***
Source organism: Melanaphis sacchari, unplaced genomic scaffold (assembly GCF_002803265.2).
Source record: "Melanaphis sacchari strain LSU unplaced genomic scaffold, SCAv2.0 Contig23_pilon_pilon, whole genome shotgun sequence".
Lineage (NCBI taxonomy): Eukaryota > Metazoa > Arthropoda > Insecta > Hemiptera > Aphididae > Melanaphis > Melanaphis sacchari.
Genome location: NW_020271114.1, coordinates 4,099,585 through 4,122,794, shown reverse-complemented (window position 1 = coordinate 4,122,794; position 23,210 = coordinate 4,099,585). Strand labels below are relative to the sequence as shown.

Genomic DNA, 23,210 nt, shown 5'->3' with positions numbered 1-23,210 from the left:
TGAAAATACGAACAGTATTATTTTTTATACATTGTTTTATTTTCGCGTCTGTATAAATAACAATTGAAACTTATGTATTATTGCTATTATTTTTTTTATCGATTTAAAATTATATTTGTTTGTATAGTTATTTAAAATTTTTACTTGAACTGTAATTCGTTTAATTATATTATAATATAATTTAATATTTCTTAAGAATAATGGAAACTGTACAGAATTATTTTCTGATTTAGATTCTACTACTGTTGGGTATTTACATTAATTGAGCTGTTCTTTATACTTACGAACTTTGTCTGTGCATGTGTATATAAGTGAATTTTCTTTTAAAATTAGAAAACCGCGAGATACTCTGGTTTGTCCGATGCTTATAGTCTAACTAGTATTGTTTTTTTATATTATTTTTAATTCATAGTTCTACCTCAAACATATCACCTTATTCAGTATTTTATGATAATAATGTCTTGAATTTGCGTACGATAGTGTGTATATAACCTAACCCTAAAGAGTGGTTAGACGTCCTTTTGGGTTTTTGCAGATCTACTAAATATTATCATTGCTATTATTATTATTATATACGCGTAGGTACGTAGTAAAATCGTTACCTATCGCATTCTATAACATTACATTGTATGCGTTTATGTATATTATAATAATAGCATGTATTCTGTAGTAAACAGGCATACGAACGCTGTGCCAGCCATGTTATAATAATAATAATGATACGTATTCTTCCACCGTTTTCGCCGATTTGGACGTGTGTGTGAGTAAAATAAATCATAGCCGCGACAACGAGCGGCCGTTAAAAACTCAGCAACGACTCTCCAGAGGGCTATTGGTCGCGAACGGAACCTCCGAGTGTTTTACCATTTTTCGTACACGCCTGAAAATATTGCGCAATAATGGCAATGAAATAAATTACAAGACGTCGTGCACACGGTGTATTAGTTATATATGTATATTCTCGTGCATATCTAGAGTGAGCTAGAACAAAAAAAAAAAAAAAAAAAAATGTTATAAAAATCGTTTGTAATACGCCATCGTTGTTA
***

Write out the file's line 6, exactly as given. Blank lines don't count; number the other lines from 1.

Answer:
TGAAAATACGAACAGTATTATTTTTTATACATTGTTTTATTTTCGCGTCTGTATAAATAACAATTGAAACTTATGTATTATTGCTATTATTTTTTTTATCGATTTAAAATTATATTTGTTTGTATAGTTATTTAAAATTTTTACTTGAACTGTAATTCGTTTAATTATATTATAATATAATTTAATATTTCTTAAGAATAATGGAAACTGTACAGAATTATTTTCTGATTTAGATTCTACTACTGTTGGGTATTTACATTAATTGAGCTGTTCTTTATACTTACGAACTTTGTCTGTGCATGTGTATATAAGTGAATTTTCTTTTAAAATTAGAAAACCGCGAGATACTCTGGTTTGTCCGATGCTTATAGTCTAACTAGTATTGTTTTTTTATATTATTTTTAATTCATAGTTCTACCTCAAACATATCACCTTATTCAGTATTTTATGATAATAATGTCTTGAATTTGCGTACGATAGTGTGTATATAACCTAACCCTAAAGAGTGGTTAGACGTCCTTTTGGGTTTTTGCAGATCTACTAAATATTATCATTGCTATTATTATTATTATATACGCGTAGGTACGTAGTAAAATCGTTACCTATCGCATTCTATAACATTACATTGTATGCGTTTATGTATATTATAATAATAGCATGTATTCTGTAGTAAACAGGCATACGAACGCTGTGCCAGCCATGTTATAATAATAATAATGATACGTATTCTTCCACCGTTTTCGCCGATTTGGACGTGTGTGTGAGTAAAATAAATCATAGCCGCGACAACGAGCGGCCGTTAAAAACTCAGCAACGACTCTCCAGAGGGCTATTGGTCGCGAACGGAACCTCCGAGTGTTTTACCATTTTTCGTACACGCCTGAAAATATTGCGCAATAATGGCAATGAAATAAATTACAAGACGTCGTGCACACGGTGTATTAGTTATATATGTATATTCTCGTGCATATCTAGAGTGAGCTAGAACAAAAAAAAAAAAAAAAAAAAATGTTATAAAAATCGTTTGTAATACGCCATCGTTGTTA